Reelfoot Lake State Park encompasses 25,000 acres in rural northwest Tennessee. The lake itself has a 15,000 acre surface area and is Tennessee’s largest natural lake. The surrounding area is thick, murky swampland notable for its cypress trees and bald eagle population.
Among the waterfowl hunting community, Reelfoot is a mecca for duck hunting. Unfortunately, it’s also public land hunting, which means there is considerable competition for space and hunting-blind rights.
public land hunting
As the name implies, no one owns public land. However, local hunters who were taught the trails and wildlife habits by their fathers and grandfathers inevitably feel a deep sense of ownership over the land. They build their own personal hunting blinds, they know the game wardens personally and they observe public hunting etiquette. They don’t shoot at flocks that might be over another hunter’s blind, a dangerous practice known as ‘shooting the swings’.
Was that what happened in January 2021 when 70-year old David Vowell shot and killed Chance Black and Zachary Grooms at Reelfoot Lake? Were they in his personal hunting blind? Was he going to the blind—that he possibly built himself—only to find it occupied by two young men in their 20s who had gotten there just a little earlier?
Under Tennessee hunting laws, at a certain time each day during hunting season, blinds are first-come, first-serve. Had this happened to Vowell before and he just couldn’t meekly surrender his favored hunting spot again? We may never know.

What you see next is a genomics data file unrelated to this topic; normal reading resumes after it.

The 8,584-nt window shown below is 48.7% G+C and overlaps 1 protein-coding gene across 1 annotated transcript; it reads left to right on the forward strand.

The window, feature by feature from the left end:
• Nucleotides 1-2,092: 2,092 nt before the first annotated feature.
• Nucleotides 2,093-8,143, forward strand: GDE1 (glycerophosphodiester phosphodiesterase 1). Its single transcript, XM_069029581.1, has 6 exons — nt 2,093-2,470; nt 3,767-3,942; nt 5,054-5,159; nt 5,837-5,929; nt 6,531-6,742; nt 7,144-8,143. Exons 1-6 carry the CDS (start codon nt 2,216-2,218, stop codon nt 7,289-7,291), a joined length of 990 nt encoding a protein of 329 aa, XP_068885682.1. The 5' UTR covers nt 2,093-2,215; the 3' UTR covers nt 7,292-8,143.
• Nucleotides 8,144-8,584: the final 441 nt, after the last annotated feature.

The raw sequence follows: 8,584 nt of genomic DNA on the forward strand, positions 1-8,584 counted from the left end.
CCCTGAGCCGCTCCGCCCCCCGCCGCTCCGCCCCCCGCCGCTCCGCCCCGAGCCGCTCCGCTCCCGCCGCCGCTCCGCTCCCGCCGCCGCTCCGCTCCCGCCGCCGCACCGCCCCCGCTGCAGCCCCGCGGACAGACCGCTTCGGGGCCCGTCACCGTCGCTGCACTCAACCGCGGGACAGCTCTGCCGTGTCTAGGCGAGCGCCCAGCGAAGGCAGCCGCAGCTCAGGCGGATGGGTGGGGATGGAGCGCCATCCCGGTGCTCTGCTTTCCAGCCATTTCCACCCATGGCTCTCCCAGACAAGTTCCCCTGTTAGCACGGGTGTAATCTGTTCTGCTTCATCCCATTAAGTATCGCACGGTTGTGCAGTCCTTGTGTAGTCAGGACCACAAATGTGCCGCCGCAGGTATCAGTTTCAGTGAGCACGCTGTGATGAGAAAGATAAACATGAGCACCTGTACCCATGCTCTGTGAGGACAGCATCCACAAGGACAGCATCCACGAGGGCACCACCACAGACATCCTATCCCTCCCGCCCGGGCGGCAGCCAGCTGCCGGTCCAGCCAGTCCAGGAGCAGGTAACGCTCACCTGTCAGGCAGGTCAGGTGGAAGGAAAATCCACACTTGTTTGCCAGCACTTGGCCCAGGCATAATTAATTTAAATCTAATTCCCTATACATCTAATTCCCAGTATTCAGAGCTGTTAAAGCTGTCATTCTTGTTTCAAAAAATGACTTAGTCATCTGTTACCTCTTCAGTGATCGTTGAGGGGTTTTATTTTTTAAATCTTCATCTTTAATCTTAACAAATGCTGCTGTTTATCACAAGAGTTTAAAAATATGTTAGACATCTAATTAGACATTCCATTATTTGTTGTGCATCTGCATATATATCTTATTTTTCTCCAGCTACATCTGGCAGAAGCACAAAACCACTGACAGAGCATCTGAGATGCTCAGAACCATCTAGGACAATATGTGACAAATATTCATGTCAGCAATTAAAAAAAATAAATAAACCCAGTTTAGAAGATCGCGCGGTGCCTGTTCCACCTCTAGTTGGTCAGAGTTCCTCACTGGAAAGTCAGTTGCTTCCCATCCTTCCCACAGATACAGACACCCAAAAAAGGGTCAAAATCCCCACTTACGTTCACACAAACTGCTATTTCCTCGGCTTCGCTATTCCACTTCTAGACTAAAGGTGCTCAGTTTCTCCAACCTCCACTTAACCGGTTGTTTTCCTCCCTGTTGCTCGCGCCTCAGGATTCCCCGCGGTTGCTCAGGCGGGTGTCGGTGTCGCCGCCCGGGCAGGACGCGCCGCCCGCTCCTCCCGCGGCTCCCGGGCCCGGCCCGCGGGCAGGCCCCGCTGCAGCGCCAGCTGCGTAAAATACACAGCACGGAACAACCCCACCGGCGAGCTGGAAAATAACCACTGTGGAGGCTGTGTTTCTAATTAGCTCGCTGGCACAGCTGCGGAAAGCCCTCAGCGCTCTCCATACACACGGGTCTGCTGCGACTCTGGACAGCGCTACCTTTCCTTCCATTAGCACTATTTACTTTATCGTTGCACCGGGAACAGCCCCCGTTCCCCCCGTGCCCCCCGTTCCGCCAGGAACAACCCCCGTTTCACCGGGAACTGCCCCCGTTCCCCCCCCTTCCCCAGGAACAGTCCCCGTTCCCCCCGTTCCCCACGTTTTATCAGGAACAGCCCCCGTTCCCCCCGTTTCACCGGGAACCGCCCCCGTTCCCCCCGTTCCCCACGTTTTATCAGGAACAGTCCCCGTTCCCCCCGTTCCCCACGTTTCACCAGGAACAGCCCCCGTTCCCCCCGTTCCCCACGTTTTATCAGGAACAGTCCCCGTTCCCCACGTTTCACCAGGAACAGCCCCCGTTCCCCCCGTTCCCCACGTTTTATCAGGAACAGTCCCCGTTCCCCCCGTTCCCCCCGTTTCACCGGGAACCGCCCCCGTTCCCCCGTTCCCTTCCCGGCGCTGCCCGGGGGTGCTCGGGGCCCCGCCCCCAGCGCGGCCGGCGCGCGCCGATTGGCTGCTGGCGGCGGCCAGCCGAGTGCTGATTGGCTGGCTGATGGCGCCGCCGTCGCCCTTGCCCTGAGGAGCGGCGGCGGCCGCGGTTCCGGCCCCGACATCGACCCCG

Roughly one week after the murders, Vowell himself was found dead in the marshes of Reelfoot Lake, taking the mystery (and motive) of the murders with him. Although the questions surrounding this tragedy are numerous and answers remain elusive, there are perhaps some lessons we can extrapolate.
All hunters are students
No matter how many years you have been hunting, somewhere, sometimes, you’re still an amateur. There simply aren’t enough years allocated for a single human life to learn everything there is to know about hunting. You might know all about whitetail deer, but what about the other 42 species of deer? Are you a master of them all?
Oh, so you know ALL about deer? How about waterfowl hunting? There are at least 41 unique species in North America alone. If you think you’re well-versed in bird hunting, what about bears? Feral swine? Pythons? Minke whales? Face it – you don’t know everything about hunting. Don’t be afraid to ask questions and enlist the aid of a seasoned professional and play the role of student.
The young men killed at Reelfoot Lake might have benefited from having an old hand at their side. He could have shown them some less-crowded areas, maybe guided them to some uncontested hunting blinds or simply explained the general protocol of Reelfoot Lake duck hunting.
This isn’t to imply the young men deserved their deaths—they didn’t—but hunting can be a dangerous activity and local hunting laws and education courses aren’t always sufficient to prepare novice hunters.
A solution or two